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Dementia care management in primary care

Overview of attention for article published in Zeitschrift für Gerontologie und Geriatrie, March 2017
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About this Attention Score

  • Among the highest-scoring outputs from this source (#33 of 154)
  • Good Attention Score compared to outputs of the same age (68th percentile)
  • High Attention Score compared to outputs of the same age and source (83rd percentile)

Mentioned by

7 tweeters


12 Dimensions

Readers on

32 Mendeley
Dementia care management in primary care
Published in
Zeitschrift für Gerontologie und Geriatrie, March 2017
DOI 10.1007/s00391-017-1220-8
Pubmed ID

Adina Dreier-Wolfgramm, Bernhard Michalowsky, Mary Guerriero Austrom, Marjolein A. van der Marck, Steve Iliffe, Catherine Alder, Horst Christian Vollmar, Jochen René Thyrian, Diana Wucherer, Ina Zwingmann, Wolfgang Hoffmann


Dementia is one of the most prevalent diseases in the older population. Various dementia care models have been developed to address patient's healthcare needs. They can be described as "collaborative care" or "person-centered care". Referring to the needs of the workforce working with persons with dementia, a key element is the use of interprofessional education (IPE). The purpose of this article is to describe different international collaborative care models to define a minimum standard of healthcare professions for collaborative dementia care in primary care. This helps to identify requirements for IPE to optimize care of people with dementia and to support informal caregivers in the future. In this article six dementia care models from 4 different countries (Germany, USA, UK and Netherlands) are described and compared regarding aims, interventions and healthcare professionals involved. Care teams are minimally comprised of general practitioners or primary care providers, nurses, and social workers. Additional healthcare disciplines may be involved for specific interventions. Mostly, care team members received specific training but such training did not necessarily incorporate the IPE approach. To ensure successful collaboration of professions, IPE training programs should at least consist of the following core topics: (1) early diagnosis, (2) postdiagnostic support, (3) advanced care planning for patients and caregivers and (4) effective collaborative care. The IPE programs for dementia should be expanded and must be widely implemented in order to assess the impact on collaborative practice. This study will provide the knowledge base for structuring IPE trainings developing educational agendas and adapting existing guidelines to improve collaborative dementia care in the future.

Twitter Demographics

The data shown below were collected from the profiles of 7 tweeters who shared this research output. Click here to find out more about how the information was compiled.

Mendeley readers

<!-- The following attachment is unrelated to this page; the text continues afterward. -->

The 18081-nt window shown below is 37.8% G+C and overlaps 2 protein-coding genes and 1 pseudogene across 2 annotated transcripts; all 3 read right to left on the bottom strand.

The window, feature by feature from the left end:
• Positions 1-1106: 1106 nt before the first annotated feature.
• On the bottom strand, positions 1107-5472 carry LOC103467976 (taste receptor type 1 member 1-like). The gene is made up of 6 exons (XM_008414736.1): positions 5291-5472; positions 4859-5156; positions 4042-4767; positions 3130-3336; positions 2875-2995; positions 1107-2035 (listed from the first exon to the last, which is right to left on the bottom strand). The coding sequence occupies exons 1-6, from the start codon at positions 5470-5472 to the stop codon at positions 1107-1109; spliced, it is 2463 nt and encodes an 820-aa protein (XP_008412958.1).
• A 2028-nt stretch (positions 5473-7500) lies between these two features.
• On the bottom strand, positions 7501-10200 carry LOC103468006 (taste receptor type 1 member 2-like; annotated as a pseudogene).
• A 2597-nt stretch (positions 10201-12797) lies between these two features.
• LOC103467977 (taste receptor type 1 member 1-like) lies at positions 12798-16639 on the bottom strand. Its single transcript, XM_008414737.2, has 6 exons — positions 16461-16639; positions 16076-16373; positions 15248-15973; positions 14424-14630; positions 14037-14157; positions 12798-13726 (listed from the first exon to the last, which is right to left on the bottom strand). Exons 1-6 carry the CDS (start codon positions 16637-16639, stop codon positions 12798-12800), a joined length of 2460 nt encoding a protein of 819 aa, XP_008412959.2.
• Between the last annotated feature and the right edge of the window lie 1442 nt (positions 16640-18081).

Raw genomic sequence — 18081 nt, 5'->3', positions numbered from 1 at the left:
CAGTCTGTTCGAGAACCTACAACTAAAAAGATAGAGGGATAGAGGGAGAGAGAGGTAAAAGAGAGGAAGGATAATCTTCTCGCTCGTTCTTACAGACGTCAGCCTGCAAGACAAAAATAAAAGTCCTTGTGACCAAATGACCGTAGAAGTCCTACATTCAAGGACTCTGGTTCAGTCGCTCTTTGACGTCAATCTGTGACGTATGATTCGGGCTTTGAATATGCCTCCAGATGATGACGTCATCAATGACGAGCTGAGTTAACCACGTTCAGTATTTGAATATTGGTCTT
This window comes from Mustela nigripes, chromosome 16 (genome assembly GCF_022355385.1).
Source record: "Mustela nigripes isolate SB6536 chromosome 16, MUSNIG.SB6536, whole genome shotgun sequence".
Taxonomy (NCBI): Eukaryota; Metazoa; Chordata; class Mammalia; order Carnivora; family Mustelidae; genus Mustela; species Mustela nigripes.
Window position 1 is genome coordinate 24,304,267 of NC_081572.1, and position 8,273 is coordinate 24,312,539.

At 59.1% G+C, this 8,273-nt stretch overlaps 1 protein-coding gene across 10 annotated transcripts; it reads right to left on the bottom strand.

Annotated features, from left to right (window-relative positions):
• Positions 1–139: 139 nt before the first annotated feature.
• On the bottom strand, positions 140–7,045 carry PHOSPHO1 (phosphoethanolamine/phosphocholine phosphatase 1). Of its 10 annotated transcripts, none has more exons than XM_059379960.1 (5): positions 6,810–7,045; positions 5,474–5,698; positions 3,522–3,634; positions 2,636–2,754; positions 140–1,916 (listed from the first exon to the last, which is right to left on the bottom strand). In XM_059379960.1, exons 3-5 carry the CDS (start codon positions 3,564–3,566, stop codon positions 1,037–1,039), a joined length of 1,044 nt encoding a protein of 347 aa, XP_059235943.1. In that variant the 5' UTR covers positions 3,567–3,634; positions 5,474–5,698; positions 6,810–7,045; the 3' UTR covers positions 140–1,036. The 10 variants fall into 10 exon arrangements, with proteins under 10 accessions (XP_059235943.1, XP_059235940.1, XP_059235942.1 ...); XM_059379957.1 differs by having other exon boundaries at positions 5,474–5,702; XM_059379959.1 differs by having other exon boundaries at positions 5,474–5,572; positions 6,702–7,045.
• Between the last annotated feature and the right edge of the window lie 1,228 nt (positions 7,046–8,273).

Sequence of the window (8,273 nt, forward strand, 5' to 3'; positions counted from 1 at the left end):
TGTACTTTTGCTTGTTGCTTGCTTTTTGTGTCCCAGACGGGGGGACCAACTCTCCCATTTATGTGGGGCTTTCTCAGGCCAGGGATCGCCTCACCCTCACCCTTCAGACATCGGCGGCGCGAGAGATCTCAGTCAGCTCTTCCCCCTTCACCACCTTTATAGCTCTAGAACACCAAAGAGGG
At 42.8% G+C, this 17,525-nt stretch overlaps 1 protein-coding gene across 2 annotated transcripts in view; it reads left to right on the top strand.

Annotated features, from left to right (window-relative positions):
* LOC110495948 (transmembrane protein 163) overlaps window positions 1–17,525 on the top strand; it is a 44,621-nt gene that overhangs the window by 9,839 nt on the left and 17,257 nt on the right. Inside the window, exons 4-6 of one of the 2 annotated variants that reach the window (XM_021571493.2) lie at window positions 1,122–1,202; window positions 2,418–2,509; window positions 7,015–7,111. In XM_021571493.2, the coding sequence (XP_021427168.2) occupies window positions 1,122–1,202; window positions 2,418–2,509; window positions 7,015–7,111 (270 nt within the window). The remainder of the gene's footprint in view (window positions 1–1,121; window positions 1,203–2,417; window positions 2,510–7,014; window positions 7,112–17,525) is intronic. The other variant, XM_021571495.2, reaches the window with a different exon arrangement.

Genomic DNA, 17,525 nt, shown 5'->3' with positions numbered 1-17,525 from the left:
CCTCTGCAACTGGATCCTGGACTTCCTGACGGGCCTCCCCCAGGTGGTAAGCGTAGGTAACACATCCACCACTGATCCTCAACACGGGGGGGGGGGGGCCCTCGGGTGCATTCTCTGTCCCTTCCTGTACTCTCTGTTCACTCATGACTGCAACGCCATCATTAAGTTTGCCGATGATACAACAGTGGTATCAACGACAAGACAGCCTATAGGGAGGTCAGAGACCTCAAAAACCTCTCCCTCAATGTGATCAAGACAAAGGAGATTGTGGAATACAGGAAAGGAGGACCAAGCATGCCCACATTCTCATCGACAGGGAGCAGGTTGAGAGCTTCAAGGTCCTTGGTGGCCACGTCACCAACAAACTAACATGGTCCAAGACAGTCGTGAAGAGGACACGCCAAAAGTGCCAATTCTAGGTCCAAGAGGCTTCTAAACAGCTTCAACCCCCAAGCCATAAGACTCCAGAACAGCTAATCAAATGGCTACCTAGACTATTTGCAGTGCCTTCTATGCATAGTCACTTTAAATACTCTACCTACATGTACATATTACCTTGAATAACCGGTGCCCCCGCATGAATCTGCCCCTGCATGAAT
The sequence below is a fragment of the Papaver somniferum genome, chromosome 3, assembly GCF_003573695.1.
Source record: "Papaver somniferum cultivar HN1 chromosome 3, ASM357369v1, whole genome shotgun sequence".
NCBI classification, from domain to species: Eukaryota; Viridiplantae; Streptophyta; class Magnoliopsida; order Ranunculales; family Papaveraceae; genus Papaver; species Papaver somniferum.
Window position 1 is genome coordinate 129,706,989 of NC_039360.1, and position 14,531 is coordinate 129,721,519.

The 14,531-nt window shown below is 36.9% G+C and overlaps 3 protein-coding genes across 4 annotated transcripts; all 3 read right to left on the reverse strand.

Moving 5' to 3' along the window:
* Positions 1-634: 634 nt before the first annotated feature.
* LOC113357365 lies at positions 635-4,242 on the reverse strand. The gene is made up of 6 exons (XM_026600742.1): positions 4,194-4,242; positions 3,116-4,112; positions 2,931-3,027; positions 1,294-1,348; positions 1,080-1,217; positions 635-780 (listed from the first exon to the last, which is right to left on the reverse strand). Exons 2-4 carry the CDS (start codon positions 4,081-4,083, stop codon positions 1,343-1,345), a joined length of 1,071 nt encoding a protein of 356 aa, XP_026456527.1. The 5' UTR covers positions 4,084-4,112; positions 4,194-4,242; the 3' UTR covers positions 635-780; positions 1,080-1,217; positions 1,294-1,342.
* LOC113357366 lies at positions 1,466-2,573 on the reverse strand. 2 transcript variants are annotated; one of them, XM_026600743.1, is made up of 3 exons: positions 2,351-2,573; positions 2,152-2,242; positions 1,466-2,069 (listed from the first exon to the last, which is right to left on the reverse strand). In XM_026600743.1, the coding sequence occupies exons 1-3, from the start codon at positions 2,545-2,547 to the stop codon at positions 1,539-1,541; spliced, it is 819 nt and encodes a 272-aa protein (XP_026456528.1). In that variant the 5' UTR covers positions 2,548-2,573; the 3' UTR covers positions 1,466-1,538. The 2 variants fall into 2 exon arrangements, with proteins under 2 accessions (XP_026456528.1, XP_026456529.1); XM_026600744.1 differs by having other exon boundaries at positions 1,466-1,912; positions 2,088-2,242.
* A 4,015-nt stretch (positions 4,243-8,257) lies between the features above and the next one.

The data shown below were compiled from readership statistics for 32 Mendeley readers of this research output. Click here to see the associated Mendeley record.

Geographical breakdown

Country Count As %
Unknown 32 100%

Demographic breakdown

Readers by professional status Count As %
Student > Ph. D. Student 3 9%
Student > Bachelor 2 6%
Student > Master 2 6%
Lecturer 1 3%
Student > Doctoral Student 1 3%
Other 1 3%
Unknown 22 69%
Readers by discipline Count As %
Medicine and Dentistry 3 9%
Psychology 3 9%
Unspecified 2 6%
Nursing and Health Professions 1 3%
Arts and Humanities 1 3%
Other 0 0%
Unknown 22 69%

Attention Score in Context

This research output has an Altmetric Attention Score of 4. This is our high-level measure of the quality and quantity of online attention that it has received. This Attention Score, as well as the ranking and number of research outputs shown below, was calculated when the research output was last mentioned on 24 June 2017.
All research outputs
of 11,405,459 outputs
Outputs from Zeitschrift für Gerontologie und Geriatrie
of 154 outputs
Outputs of similar age
of 264,591 outputs
Outputs of similar age from Zeitschrift für Gerontologie und Geriatrie
of 6 outputs
Altmetric has tracked 11,405,459 research outputs across all sources so far. This one has received more attention than most of these and is in the 74th percentile.
So far Altmetric has tracked 154 research outputs from this source. They receive a mean Attention Score of 3.9. This one has done well, scoring higher than 77% of its peers.
Older research outputs will score higher simply because they've had more time to accumulate mentions. To account for age we can compare this Altmetric Attention Score to the 264,591 tracked outputs that were published within six weeks on either side of this one in any source. This one has gotten more attention than average, scoring higher than 68% of its contemporaries.
We're also able to compare this research output to 6 others from the same source and published within six weeks on either side of this one. This one has scored higher than all of them